Movie Reviews

The Sky Is Pink…We Hear You, Shonali Bose

The Sky Is  Pink

Starring Farhan  Akhtar, Priyanka  Chopra,  Zaira Wasim, Rohit Suresh Saraf

Directed  by Shonali Bose

Rating: *****(5 stars)

 In a moment of anguished  amusement a concerned family friend during dinner tells  the  bereaved  couple  who have lost their 18-year daughter how much she feels  for them.

After  all,  she  has  lost her  72-year old mother-in-law too.

I didn’t know whether  to be  angered or amused  by this moment, as  the  lady  meant  well.But then we all mean well even when we are  inattentive to  others’ distress.

 In The  Sky Is Pink there are innumerable  moments when the gravity  of  the  situation is  punctuated  by bouts  of  dry humour.  It’s as though director Shonali Bose(who has  gone through the  unimaginable  grief  of losing a  child)  wants  us to not go away without hope, to not feel the burden  of  the couple’s grief as they battle death to save their  child , and fail. This is  no spoiler. We  all know  the  film is a  fascsimile of a true-life  story.

And yet this conscious  effort to keep the  going bouncy and bright in spite of  the looming presence  of death,  could have gone horribly wrong.It could  have   ended  up   like Joaquin Phoenix’s Joker who  just can’t get the laughs  that his tragic life cries out for.

 The war-cry to stay  positive is implemented  with  exceeding delicacy  in The Pink Is  Sky.We never  feel the  burden of  their  grief  as   Aditi and Niren,played with an unostentatious  vivacity by Priyanka  Chopra and  Farhan Akhtar,  repel  the family’s  collective anguish with loads  of  joyous  laughter.There  are loads  of  family holidays  in exotic places.And London is a  living character  in the plot.

And   yet the  dilemma  of  mortality is  never  trivialized, glamorized  or underplayed. We  feel the presence of death  underlining every moment  in this celebration of  life. Shonali Bose’s  narrative sparkles  with  a joie de  vivre. There is an  unstoppable gusto woven into the  story’s  somber spirit, like  a shot  of  rum in   coke. Bracing and clarity-inducing.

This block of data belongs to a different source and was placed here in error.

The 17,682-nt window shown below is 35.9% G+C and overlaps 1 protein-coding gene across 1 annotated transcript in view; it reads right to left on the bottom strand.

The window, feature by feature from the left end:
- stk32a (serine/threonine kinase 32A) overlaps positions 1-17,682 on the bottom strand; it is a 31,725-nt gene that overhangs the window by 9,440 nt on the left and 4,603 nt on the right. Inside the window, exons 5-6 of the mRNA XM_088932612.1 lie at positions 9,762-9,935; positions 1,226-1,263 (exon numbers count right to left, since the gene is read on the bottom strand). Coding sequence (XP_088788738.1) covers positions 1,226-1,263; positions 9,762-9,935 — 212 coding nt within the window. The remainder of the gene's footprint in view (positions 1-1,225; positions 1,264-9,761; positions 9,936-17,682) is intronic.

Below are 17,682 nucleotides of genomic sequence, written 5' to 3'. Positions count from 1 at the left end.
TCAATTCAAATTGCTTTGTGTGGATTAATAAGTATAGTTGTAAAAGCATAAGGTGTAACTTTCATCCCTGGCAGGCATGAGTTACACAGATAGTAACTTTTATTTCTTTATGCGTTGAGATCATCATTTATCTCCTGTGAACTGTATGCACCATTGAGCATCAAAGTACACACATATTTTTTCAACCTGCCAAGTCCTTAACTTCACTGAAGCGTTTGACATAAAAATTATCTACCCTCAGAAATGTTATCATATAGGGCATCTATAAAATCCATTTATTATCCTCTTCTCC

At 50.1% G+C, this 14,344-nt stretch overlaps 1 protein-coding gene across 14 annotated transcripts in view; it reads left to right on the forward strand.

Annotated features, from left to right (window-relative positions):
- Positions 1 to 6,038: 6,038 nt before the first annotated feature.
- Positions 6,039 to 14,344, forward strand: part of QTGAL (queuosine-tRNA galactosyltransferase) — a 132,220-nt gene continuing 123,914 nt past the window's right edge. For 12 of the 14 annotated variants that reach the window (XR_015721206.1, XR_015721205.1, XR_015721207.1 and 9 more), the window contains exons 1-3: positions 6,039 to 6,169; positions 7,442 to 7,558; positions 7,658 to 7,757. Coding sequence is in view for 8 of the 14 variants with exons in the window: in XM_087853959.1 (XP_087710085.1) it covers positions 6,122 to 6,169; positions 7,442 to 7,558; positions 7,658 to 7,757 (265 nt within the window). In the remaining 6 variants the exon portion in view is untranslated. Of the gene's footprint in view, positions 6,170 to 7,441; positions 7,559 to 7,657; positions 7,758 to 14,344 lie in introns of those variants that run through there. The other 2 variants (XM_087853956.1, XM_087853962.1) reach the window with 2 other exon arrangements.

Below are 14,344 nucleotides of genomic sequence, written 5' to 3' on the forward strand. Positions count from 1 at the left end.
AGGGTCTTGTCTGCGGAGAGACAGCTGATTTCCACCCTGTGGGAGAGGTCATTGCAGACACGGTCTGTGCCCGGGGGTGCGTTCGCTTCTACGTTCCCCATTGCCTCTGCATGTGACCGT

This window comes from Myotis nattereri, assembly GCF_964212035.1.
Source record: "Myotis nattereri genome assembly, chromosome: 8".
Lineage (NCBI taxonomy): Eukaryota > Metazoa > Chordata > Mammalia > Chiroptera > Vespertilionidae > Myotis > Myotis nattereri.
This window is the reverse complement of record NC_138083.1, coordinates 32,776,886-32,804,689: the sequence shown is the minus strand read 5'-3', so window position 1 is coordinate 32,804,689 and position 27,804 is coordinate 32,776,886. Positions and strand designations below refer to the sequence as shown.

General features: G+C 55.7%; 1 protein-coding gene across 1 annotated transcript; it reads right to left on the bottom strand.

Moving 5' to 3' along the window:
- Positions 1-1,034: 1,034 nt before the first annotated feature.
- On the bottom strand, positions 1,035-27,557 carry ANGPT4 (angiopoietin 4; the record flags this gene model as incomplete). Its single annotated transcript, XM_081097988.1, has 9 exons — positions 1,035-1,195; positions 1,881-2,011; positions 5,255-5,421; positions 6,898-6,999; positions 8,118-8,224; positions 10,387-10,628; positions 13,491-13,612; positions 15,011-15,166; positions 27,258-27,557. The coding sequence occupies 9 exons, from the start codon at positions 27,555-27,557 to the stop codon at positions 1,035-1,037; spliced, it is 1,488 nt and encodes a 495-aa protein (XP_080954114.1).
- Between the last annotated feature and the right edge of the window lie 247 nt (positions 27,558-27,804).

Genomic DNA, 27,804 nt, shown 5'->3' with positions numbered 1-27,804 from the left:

A  great deal of  the  credit for the  effective display  of  the  family’s  unbridled  determination to colour the  blue  sky pink, goes to the principal  actors(the supporting cast could have been better). While Farhan and Priyanka, specially the latter, are powerful in their expressions of parental anguish, I have to confess that at times they look unconvincing  as parents of two grown-up  children.

 To their credit the couple never lets us feel the actors’ inexperience with the  tragedy  on-hand. Zaira Wasim as  the  dying daughter(passably good) is also the  film’s narrator speaking to us  from death in a manner that’s  never ghoulish, always  engaging.

The  flashbacks showing the  couple’s past courtship and  sexual indiscretions are  a bit of a  distraction we  could  have done without.When Farhan and  Priyanka  play they hormonally charged-up  lovers  they look like  people who could do with a room  that has a nice view into  the outside world. In one over-long sequence Farhan sneaks  Priyanka her head concealed in a helmet  into his  parents’ home. What starts  off  as a mildly amusing lovers’ flirty flight becomes  a lengthy nuisance.

 In one sequence the dying girl’s brother(Rohit Suresh Saraf, some strong emotional moments come from this  newcomer)  consoles his sister on the phone by telling her she  can be  re-born as one of the  other  family members, or else  they will join her soon anyway.

Such  moments,  prone to be interpreted as insensitive  create an opposite impact . The director  knows  bereavement  closely. She  alchemizes grief  into something much more strong and durable. This film is  so close to life ,  so laugh-like , if I may,  that  I  felt the  grief  of  the Chaudhary  family as though I  was part  of it.

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